For years I have been aware of the impact that wheat has been having on my health and I have finally decided to take the plunge and experiment with a month of giving up wheat. Follow the highs (and possibly lows!) of my journey as I give up gluten. I’ll be sharing the physical and emotional impact, as well as plenty of simple, healthy, delicious wheat free recipes.
Why Give Up Wheat?
To be honest, I hardly ever eat ‘normal wheat’ – it gives me stomach cramps and makes me feel bloated. But over recent months I have felt strongly that I needed to go further – and my chiropractor agreed. He’s fed up of treating my pancreas, which suffers from the insulin-producing roller coaster that wheat intolerance can fuel.
I didn’t want to make the change while I was pregnant (detoxing whilst expecting is not a great idea). But now that bubba is here, I was fast running out of excuses.
Although there was plenty of raw stuff in my diet, it was combined with regular (daily) helpings of gluten-containing foods, such as spelt pasta, porridge oats, rye flakes and homemade sourdough (rye & spelt) bread.
It was safe to say I was almost as addicted to the bread as I am to my morning coffee, which is a common symptom of wheat intolerance.
Ironically, if wheat has a negative impact on your body, you crave it more! (I’ll be blogging about that in coming weeks).
But the thought of ‘giving up’ my remaining sources of wheat and gluten felt too much like hard work.
What kicked me over the edge?
- The arrival of bubba reminded me how challenging interrupted sleep patterns can be and increased my now-familiar ‘brain fog’. I felt I had to do something to maximise my energy levels and improve my mental clarity, sooner rather than later.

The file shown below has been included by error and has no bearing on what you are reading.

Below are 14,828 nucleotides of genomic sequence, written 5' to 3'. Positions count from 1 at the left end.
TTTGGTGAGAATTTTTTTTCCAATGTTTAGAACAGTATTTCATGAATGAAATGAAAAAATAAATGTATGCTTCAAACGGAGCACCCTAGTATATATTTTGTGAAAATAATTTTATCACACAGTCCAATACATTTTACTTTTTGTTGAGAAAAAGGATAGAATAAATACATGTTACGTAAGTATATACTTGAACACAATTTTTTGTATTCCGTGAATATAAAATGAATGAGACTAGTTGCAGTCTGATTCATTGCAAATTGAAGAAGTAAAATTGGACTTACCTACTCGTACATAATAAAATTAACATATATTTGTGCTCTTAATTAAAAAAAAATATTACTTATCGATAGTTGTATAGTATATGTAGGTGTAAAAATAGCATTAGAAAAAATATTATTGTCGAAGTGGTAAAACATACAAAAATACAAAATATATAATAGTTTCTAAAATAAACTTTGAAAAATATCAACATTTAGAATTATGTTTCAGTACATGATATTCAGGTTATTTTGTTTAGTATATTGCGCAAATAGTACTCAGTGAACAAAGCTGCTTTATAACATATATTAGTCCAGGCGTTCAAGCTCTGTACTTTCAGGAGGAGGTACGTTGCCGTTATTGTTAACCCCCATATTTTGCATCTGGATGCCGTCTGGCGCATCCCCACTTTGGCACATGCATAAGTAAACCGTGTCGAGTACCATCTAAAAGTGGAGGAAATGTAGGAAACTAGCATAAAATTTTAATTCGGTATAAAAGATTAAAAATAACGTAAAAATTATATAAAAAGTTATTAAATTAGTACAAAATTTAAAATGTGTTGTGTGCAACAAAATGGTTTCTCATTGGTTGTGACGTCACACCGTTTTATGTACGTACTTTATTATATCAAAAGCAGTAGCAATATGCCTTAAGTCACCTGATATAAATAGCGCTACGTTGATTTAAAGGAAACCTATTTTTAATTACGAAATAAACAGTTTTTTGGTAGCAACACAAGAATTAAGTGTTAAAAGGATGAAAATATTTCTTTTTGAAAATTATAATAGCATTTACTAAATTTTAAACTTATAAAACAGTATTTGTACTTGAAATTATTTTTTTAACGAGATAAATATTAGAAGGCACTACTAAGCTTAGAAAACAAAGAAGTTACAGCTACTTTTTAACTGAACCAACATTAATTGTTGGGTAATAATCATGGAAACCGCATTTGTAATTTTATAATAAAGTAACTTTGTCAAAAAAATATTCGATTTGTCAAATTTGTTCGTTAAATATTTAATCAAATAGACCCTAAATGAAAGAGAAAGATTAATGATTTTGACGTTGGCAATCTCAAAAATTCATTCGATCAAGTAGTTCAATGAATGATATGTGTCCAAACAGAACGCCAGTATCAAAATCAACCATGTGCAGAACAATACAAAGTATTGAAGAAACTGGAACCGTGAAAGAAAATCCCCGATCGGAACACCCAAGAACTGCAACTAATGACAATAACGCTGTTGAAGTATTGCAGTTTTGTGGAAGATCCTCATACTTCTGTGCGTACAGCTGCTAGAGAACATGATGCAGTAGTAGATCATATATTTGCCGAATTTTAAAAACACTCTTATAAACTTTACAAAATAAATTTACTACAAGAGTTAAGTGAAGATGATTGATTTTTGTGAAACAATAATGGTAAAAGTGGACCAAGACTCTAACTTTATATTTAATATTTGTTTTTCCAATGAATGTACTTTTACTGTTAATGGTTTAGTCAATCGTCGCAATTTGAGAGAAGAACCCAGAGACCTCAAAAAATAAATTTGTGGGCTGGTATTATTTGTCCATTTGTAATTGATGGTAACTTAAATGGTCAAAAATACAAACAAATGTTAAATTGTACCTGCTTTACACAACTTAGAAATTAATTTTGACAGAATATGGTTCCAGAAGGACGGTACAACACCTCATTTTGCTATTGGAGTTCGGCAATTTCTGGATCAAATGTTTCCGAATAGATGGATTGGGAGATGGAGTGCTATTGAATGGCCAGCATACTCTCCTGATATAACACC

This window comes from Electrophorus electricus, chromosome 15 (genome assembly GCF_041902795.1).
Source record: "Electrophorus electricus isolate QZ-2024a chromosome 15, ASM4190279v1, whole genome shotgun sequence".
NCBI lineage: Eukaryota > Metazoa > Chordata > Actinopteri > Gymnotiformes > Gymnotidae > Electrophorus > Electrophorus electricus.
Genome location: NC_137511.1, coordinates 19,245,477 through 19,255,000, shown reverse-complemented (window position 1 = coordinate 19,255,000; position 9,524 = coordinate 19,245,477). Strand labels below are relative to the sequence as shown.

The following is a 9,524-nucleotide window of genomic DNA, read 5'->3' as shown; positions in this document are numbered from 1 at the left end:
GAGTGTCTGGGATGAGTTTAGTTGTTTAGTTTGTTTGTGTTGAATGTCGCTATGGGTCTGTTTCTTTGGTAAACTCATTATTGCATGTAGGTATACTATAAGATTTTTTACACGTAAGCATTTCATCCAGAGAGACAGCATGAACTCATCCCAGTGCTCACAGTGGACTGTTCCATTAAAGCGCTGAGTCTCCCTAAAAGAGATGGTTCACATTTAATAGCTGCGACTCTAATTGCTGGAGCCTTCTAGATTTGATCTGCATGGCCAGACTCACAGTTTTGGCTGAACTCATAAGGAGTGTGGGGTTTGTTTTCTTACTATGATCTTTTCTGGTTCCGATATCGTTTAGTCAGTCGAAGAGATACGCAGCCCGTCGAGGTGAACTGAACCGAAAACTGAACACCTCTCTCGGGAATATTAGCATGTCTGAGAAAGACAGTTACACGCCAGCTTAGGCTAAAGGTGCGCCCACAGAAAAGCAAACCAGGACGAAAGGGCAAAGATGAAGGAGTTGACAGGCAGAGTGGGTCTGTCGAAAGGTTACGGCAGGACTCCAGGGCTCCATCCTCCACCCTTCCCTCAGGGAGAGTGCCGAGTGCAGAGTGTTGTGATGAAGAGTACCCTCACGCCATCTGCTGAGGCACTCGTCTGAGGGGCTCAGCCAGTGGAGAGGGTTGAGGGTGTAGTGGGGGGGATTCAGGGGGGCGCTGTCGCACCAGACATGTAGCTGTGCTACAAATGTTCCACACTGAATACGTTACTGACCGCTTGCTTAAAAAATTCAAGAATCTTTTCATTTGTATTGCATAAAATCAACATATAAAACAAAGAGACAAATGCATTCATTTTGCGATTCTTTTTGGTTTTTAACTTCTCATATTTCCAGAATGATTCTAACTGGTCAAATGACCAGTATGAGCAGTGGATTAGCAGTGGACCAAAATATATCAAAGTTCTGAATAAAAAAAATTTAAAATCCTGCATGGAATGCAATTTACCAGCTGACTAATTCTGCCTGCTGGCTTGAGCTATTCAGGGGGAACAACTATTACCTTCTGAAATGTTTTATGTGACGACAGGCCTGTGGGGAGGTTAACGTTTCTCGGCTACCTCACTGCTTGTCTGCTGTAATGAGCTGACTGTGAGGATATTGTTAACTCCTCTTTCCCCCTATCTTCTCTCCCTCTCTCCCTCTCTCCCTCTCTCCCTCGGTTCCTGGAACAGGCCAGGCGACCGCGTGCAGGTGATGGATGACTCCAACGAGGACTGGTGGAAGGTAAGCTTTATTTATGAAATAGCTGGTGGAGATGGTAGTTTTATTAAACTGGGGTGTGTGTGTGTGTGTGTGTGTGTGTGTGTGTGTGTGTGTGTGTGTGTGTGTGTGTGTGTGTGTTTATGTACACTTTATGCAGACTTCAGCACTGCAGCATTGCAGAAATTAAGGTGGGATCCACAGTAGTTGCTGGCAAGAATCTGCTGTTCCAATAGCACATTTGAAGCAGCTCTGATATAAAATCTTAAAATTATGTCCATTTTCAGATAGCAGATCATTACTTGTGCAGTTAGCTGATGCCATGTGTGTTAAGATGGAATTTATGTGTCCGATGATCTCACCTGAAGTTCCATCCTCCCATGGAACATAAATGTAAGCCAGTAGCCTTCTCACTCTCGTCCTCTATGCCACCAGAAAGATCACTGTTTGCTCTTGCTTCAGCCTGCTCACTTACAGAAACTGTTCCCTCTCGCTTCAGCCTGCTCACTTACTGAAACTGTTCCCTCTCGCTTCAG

- I ‘stumbled across’ (don’t you love synchronicity?!) Wheat Belly by William Davis MD. Once I had read it, there was no turning back. (I’ll be doing a full review of it for you in coming weeks).
So I did my homework about how to keep my diet optimally healthy – plenty of fresh vegetables, sprouted seeds and raw nuts, unsurprisingly – and then set a date for ‘Day Zero’ – my official ‘Decision Day’ and last day of munching pizza and bread. 😉
This is a really important step in making the shift to giving up wheat.
Unless you have truly decided to make a change, you are much less likely to succeed.
Because you’re not fully committed to it.
How can you tell if you’ve made a committed decision?
If your decision has words like ‘have to’, ‘should’, ‘must’ or ‘can’t’, then it’s been made from a position of obligation, rather than freedom, and your words and telling you that you’re not fully committed.
“All choices made from a place of freedom create more freedom.” ~ James Twyman
Conversely, all choices made from a place of obligation create more obligation.
Can You See The ‘Future You’?
I can feel that this challenge will work, because I can already visualise the ‘future me’, with more energy, brighter skin, clearer eyes and a healthier body.
This helps because whenever I might feel tempted to eat something with gluten in, all I have to do is ask myself whether that choice would move me closer towards or further away from that ‘future me’.
Then it becomes a conscious choice, rather than auto-pilot.
Why 30 Days?
30 days is long enough for the body to detox most of the negative impacts of wheat, if you are intolerant. It’s long enough for the body to start reaching balance and for you to notice a clear difference.
For me, it’s nothing to do with the old ’30 days to break a habit’ – it’s about giving my body the time it needs to prove whether or not this new habit is for its highest good. 🙂
(Want to know how long it takes to break a habit?)
Why Am I Sharing This?
I’m hoping that, by sharing what I learn on this wheat-free journey, I’ll be able to inspire others who are considering taking the leap. I’m also hoping you might offer me some encouragement, via the comments boxes.
It will also help me to hold myself accountable, should I feel tempted to jump off the wagon 😉
So farewell to all things glutinous for at least a while. And hello to feeling healthier, more energised and free from the roller-coaster of eating wheat.
In the meantime, if you have any questions or just want to offer some moral support, I’d love to hear from you, via the comments box!
And if you’d like to share your personal healthy eating journey with like-minded people, how about joining in with our Raw Food Forum? There’s a whole discussion area for getting started and making this kind of change in your diet.
Not a member yet? It’s part of our Soul-Sized Living online community and it’s free to join. Register today.
With love, Clare x